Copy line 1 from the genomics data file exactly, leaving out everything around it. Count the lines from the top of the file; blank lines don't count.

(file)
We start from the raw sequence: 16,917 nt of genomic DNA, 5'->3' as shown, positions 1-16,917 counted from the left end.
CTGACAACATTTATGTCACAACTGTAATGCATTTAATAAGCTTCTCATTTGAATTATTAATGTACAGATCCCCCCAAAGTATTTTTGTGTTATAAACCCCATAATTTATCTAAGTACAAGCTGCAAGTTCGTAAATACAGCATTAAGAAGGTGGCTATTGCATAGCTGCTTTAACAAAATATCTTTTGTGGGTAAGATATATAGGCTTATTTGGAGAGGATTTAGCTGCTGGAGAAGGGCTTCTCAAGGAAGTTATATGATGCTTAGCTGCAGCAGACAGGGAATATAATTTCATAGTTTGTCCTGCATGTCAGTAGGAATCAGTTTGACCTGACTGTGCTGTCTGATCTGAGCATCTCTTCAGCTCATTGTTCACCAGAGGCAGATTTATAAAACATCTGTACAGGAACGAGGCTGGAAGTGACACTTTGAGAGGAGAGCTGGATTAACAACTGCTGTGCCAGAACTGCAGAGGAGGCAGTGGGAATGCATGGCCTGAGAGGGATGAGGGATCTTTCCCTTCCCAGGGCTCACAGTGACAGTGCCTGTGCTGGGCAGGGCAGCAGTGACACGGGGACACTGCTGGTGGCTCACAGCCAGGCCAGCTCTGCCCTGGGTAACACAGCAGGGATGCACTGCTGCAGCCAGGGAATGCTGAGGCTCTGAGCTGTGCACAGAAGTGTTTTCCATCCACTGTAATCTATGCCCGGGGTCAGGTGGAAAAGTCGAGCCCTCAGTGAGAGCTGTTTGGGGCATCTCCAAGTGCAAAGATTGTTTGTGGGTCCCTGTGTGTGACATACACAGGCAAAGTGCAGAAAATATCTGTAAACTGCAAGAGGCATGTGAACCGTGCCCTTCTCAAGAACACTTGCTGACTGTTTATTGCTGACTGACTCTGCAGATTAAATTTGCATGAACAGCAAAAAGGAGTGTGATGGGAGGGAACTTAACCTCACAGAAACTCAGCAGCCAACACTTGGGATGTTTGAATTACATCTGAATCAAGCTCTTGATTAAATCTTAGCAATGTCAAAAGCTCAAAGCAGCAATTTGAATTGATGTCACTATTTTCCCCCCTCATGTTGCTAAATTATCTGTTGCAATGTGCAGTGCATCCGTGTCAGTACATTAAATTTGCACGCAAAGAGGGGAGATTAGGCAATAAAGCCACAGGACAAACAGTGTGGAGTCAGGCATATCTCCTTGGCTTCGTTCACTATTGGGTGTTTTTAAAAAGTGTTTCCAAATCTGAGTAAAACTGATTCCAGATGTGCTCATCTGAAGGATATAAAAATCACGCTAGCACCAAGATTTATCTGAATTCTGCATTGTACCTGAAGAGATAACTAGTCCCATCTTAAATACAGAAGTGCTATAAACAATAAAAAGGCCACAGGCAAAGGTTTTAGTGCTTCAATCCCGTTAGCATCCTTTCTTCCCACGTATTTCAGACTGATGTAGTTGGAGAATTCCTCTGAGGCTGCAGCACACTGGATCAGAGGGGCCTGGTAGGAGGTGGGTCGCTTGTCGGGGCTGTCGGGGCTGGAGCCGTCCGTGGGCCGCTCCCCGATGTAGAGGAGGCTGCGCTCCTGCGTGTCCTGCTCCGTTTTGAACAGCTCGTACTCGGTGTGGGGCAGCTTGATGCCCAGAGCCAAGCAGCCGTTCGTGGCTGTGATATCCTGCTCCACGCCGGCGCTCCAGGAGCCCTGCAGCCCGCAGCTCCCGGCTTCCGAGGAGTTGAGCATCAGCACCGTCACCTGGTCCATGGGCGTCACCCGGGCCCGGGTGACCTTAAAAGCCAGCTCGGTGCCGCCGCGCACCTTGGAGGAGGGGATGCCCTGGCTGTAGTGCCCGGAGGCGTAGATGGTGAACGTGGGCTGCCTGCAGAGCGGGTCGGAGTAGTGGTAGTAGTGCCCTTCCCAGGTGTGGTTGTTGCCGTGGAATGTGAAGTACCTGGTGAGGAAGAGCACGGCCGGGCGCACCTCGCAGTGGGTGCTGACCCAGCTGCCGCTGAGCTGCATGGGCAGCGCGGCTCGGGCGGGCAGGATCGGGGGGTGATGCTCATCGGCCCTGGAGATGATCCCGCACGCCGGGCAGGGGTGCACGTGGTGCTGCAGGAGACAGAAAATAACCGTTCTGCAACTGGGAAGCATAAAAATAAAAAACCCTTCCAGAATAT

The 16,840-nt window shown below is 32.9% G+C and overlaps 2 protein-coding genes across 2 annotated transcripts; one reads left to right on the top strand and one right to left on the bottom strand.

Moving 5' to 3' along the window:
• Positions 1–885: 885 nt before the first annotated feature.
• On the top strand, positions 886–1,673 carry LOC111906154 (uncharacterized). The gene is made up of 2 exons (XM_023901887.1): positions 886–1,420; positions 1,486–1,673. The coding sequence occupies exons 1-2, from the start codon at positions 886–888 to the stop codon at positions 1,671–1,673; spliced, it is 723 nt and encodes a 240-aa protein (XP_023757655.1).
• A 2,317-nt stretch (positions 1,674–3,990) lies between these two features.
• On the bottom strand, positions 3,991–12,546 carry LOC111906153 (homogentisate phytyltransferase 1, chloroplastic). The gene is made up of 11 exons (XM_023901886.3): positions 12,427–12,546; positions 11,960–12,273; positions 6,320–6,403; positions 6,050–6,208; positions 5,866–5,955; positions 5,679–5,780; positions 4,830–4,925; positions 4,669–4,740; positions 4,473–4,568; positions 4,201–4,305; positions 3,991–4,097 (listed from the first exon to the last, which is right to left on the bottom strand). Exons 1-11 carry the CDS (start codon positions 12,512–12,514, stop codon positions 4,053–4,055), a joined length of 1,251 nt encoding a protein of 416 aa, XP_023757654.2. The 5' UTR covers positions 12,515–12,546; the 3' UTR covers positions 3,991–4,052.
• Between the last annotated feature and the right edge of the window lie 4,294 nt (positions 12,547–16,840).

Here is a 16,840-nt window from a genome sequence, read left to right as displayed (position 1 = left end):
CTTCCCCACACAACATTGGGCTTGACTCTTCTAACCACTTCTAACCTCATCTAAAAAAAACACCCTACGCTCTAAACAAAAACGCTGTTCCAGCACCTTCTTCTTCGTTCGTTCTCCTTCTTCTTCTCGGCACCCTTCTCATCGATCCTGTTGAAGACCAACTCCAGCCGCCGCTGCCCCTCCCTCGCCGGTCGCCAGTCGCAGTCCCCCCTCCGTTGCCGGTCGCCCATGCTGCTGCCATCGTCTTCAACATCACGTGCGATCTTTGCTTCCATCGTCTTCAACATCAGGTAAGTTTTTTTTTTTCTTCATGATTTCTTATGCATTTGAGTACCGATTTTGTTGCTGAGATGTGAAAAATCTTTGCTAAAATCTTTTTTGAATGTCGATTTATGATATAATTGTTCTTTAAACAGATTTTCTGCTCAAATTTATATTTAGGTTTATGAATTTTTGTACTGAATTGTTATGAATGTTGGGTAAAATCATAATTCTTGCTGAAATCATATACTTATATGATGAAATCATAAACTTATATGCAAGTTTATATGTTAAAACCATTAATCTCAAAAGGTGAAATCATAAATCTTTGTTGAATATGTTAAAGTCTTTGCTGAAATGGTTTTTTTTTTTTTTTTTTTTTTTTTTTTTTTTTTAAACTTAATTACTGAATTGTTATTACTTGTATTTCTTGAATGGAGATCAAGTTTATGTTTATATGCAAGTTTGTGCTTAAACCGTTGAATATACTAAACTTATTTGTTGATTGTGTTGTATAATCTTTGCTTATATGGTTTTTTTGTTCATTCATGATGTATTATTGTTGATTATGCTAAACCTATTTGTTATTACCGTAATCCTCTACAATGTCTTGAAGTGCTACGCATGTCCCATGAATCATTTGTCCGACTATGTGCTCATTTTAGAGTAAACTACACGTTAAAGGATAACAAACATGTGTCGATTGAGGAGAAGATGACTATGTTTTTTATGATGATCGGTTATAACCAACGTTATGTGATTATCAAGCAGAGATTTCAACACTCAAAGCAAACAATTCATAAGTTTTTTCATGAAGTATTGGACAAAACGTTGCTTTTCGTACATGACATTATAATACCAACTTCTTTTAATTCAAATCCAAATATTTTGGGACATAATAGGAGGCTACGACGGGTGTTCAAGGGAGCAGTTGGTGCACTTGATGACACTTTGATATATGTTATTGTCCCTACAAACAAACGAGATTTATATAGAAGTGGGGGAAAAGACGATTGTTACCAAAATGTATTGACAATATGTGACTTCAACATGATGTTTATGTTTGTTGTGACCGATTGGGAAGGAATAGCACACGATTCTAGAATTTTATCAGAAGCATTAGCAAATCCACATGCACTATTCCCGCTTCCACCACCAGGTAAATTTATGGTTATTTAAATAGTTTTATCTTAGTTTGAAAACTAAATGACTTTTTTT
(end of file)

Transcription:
We start from the raw sequence: 16,917 nt of genomic DNA, 5'->3' as shown, positions 1-16,917 counted from the left end.